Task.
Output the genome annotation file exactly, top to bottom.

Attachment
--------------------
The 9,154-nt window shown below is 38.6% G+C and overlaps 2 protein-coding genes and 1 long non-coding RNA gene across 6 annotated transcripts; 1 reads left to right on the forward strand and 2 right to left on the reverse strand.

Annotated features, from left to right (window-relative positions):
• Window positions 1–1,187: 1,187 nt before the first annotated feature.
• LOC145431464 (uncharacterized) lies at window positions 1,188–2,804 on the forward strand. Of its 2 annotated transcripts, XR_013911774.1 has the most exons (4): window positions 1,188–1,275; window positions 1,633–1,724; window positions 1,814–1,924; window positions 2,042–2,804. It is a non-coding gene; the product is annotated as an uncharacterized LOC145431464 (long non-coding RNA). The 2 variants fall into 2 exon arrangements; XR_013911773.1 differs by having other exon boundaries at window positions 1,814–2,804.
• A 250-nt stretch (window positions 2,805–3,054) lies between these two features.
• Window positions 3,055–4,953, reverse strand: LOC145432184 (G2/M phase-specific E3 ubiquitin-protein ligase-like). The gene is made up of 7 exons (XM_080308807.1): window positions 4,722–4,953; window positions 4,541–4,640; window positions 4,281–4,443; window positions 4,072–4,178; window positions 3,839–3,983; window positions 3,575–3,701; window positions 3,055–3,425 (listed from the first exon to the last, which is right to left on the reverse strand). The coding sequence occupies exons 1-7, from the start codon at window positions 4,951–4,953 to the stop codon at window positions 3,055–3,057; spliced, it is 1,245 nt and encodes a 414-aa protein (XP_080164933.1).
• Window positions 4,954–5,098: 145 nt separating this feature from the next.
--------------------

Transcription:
The 9,154-nt window shown below is 38.6% G+C and overlaps 2 protein-coding genes and 1 long non-coding RNA gene across 6 annotated transcripts; 1 reads left to right on the forward strand and 2 right to left on the reverse strand.

Annotated features, from left to right (window-relative positions):
• Window positions 1–1,187: 1,187 nt before the first annotated feature.
• LOC145431464 (uncharacterized) lies at window positions 1,188–2,804 on the forward strand. Of its 2 annotated transcripts, XR_013911774.1 has the most exons (4): window positions 1,188–1,275; window positions 1,633–1,724; window positions 1,814–1,924; window positions 2,042–2,804. It is a non-coding gene; the product is annotated as an uncharacterized LOC145431464 (long non-coding RNA). The 2 variants fall into 2 exon arrangements; XR_013911773.1 differs by having other exon boundaries at window positions 1,814–2,804.
• A 250-nt stretch (window positions 2,805–3,054) lies between these two features.
• Window positions 3,055–4,953, reverse strand: LOC145432184 (G2/M phase-specific E3 ubiquitin-protein ligase-like). The gene is made up of 7 exons (XM_080308807.1): window positions 4,722–4,953; window positions 4,541–4,640; window positions 4,281–4,443; window positions 4,072–4,178; window positions 3,839–3,983; window positions 3,575–3,701; window positions 3,055–3,425 (listed from the first exon to the last, which is right to left on the reverse strand). The coding sequence occupies exons 1-7, from the start codon at window positions 4,951–4,953 to the stop codon at window positions 3,055–3,057; spliced, it is 1,245 nt and encodes a 414-aa protein (XP_080164933.1).
• Window positions 4,954–5,098: 145 nt separating this feature from the next.